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Discussion Starter · #1 · (Edited)
I thought it would be worthwhile to start a shock conversion thread outlining the different options available, the cost, what is involved in the conversion, benefits, what to look out for, and any feeback on compression/rebound/pre-load adjustments. So, with that said, if anyone has a conversion to share this is the place to do it!

This first post will be reserved for my 2006 Kawasaki ZX6RR Conversion.


Shock Option: 2005-2006 Kawasaki ZX6RR
Spring Rate: 10.3 kg/mm [575 lb/in]
Adjustability: Preload, Stepless Rebound Dampening, High-Speed & Low-Speed Compression Dampening

Eye-to-eye Length: 330mm [13"] (Identical to stock)
Upper Mount Width: 30mm [1-3/16"] (Identical to stock)
Upper Mount Hole Diameter: Ø10mm [Ø3/8"] (Identical to stock)

Lower Mount Width: 30mm [1-3/16"] (Identical to stock)
Lower Mount Hole Diameter: Ø10mm [Ø3/8"] (Stock = 12mm)

Cost: $36.00 w/Shipping (Purchased on ebay)​

Un-Mounted Photos







Comparison to Stock Shock



Mounted Photos
Reservoir Position:


Lower Mount 1:


Lower Mount 2:


Reservoir Clearance to Starter:


Reservoir Clearance to Engine (Unmodified):
\

-Continued on next thread-
 

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Discussion Starter · #2 · (Edited)
ZX6RR Shock Conversion Continued:

Installation Notes:

1: As mentioned above, the ZX6RR lower shock mount hole is a smaller diameter than the stock shock (Ø10mm vs. Ø12mm). There are two ways to fix this:

A: Drill the lower mount to match the stock shock. This is relatively simple provided that you have the proper size drill bit; either a Ø12mm Metric or Ø31/64" Imperial. The mount is made of aluminum so the drilling process will be pretty easy (Just be sure to use a steady hand and/or, preferably, a drill press). The only downfall to this option is that you have now made an irreversible modification to your shock. Not a huge deal but it definitely limits your ability to resell should that time ever come.​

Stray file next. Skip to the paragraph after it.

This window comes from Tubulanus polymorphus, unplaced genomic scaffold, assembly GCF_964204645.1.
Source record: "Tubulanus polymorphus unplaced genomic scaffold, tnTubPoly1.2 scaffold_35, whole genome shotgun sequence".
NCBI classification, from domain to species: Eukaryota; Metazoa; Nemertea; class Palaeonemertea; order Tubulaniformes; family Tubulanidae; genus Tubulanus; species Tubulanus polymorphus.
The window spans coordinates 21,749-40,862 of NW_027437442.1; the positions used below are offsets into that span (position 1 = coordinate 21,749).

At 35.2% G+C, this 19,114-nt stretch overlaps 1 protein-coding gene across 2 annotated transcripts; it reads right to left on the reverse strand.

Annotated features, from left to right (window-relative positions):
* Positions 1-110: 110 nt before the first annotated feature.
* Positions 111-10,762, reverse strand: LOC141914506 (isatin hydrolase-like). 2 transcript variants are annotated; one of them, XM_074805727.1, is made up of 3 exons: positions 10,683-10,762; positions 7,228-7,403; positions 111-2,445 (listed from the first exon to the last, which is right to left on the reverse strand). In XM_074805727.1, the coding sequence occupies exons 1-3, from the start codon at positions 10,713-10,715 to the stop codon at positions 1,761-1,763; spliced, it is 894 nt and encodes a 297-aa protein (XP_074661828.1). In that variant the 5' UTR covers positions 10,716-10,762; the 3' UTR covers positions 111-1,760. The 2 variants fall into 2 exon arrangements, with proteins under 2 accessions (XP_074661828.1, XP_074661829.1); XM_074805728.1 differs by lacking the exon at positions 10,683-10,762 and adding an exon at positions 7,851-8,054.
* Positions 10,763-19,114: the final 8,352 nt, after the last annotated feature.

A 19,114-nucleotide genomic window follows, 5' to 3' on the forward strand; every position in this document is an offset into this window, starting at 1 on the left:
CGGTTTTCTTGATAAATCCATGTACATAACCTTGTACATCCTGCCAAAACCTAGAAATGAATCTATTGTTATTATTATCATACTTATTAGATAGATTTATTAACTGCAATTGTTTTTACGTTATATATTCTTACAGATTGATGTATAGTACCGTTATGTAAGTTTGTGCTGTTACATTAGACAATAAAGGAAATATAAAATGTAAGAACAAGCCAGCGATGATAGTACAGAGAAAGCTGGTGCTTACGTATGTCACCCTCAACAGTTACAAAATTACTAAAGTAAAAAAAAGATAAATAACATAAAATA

B: Replace the lower shock spacer and fastener to match the ZX6RR mount hole. Luckily for us there is a perfect, off the shelf, option for this. I have included the part numbers below. I chose this method as it is completely reversible, relatively inexpensive, and does not require a modification that could potentially weaken the shock mount.

Item #1:
Description: SPACER, REAR (10X17X30)
Suzuki Part Number: 62684-40A10

Item #2
Description: BOLT, LOWER (10X58)
Suzuki Part Number: 09103-10027

Item #3
Description: NUT | MODEL K4/K5/K6
Suzuki Part Number: 08319-31107

Total cost = $10.92 from metricpartsoutlet.com​

2: Drop-in Installation is only true with the appropriate components removed. I removed the tank, tank support, rear hugger, and plastic underseat tray to ease the installation of the shock. It could have likely been installed without doing this (as many others have done with the ZX10 and ZX6R shock) but the space is tight and installation required maneuvering the shock to clear various frame components, wires, swingarm, etc...